The gluLookAt() routine is particularly useful when you want to pan across a landscape, for instance. With a viewing volume that''s symmetric in both x and y, the (eyex, eyey, eyez) point specified is always in the center of the image on the screen, so you can use a series of commands to move this point slightly, thereby panning across the scene.

void gluLookAt(GLdouble eyex, GLdouble eyey, GLdouble eyez, GLdouble centerx, GLdouble centery, GLdouble centerz, GLdouble upx, GLdouble upy, GLdouble upz);
Defines a viewing matrix and multiplies it to the right of the current matrix. The desired viewpoint is specified by eyex, eyey, and eyez. The centerx, centery, and centerz arguments specify any point along the desired line of sight, but typically they''re some point in the center of the scene being looked at. The upx, upy, and upz arguments indicate which direction is up (that is, the direction from the bottom to the top of the viewing volume).

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the way the openGL ''camera'' works is pretty simple... it''s just there are two matricies... the projection and modelview.. Projection, after setup, imo, should not be touched, it''s the modelview that sets the camera...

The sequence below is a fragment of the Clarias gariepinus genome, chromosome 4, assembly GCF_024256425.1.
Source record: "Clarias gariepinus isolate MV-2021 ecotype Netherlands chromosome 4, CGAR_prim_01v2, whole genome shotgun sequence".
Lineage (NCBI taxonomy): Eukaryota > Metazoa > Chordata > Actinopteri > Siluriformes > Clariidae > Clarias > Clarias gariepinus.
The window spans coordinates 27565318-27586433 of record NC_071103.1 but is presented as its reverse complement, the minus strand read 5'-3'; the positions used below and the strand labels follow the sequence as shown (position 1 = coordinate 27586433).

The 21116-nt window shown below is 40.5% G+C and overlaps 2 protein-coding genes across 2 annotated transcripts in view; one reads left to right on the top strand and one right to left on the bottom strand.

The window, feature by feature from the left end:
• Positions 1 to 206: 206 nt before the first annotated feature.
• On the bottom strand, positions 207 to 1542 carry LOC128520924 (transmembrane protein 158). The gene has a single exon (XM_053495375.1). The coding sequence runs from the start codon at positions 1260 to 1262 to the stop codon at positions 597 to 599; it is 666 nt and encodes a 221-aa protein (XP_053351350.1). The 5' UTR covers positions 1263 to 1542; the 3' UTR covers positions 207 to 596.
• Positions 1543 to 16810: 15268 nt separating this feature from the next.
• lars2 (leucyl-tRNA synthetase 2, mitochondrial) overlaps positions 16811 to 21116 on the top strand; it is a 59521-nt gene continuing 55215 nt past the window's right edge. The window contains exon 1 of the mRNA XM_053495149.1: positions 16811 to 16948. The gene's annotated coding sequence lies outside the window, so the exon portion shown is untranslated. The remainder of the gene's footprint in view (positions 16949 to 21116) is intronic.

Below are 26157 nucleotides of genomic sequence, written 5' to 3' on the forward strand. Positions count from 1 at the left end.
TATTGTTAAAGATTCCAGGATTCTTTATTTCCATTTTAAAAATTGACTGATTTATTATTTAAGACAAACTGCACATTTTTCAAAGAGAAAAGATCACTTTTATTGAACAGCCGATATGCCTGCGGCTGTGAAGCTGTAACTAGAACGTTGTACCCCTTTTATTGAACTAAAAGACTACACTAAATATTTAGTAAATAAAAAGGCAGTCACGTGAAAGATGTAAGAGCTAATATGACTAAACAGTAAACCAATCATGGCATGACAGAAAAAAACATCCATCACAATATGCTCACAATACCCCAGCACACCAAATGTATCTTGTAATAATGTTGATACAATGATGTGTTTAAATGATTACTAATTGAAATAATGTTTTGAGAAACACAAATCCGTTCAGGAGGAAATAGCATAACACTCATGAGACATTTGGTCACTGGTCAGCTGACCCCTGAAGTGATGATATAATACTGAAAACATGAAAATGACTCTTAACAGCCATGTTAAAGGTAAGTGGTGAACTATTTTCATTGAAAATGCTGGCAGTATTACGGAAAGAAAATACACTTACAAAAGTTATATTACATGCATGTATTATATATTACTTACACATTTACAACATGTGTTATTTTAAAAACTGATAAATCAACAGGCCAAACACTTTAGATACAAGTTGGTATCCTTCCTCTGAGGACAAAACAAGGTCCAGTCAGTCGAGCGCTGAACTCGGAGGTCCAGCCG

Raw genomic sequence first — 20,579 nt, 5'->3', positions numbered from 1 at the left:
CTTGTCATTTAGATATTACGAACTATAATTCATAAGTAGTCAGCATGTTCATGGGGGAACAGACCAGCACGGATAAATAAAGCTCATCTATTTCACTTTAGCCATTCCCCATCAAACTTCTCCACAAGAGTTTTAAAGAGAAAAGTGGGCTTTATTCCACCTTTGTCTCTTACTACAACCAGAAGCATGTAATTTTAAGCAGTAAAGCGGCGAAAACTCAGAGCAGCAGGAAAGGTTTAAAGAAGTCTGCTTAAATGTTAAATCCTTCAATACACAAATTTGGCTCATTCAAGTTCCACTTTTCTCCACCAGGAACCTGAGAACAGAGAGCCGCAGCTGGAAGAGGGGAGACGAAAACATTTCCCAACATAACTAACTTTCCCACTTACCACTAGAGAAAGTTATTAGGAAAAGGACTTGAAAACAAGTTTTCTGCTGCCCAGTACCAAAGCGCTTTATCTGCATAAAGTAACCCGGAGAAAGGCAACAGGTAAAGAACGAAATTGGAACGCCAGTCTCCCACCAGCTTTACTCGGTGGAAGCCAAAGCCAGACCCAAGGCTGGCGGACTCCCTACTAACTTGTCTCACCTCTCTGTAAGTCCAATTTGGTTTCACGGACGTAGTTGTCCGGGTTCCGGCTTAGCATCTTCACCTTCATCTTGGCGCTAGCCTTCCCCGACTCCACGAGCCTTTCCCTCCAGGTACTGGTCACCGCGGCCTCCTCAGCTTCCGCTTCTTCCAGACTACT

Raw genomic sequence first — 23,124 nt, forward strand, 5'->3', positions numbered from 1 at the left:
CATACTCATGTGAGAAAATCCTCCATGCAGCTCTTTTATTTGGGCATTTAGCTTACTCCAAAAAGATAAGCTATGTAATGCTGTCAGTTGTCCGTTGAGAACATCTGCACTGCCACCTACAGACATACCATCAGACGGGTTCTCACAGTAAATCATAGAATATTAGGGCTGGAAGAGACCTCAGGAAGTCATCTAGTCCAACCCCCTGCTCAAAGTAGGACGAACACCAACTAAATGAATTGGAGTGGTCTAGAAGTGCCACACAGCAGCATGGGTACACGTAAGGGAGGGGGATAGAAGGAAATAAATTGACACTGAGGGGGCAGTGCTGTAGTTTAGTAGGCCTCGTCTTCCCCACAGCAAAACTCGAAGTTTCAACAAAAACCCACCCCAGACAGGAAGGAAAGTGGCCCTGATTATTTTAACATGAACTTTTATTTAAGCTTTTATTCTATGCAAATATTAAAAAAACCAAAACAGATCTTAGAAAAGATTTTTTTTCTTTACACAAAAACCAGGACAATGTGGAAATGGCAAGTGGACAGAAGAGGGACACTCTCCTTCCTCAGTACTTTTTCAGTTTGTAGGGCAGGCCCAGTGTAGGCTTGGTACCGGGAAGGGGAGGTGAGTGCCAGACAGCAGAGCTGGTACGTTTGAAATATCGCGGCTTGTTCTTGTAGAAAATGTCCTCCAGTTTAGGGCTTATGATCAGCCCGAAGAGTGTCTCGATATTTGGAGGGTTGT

To understand how and why a matrix works will let you understand how to exploit it...
simply, a matrix is 16 numbers.
9 are used for rotation, 4 for translation, and the rest are effectivly useless (although technically they arn''t).


When you multiply a (x,y,z) vector through a matrix, what will happen, is the 9 rotation values in the matrix scale how each of the 3 x y and z values are distributed through the resulting x,y,z values..

eg:

say, we have 3 values that we will fill, call them x1,y1, and z1.. these represent the results of the matrix multiplication.

now, given the x,y,z you input (eg, a vertex), the first 3 rotation values in the matrix will work on x...
so,
say these values are m1,m2,m3 (matrix values)
then:

x1 += x*m1
y1 += x*m2
z1 += x*m3

The same happens for the next three values in the matrix (which do scale the input y value), the next 3 scale the input values of z...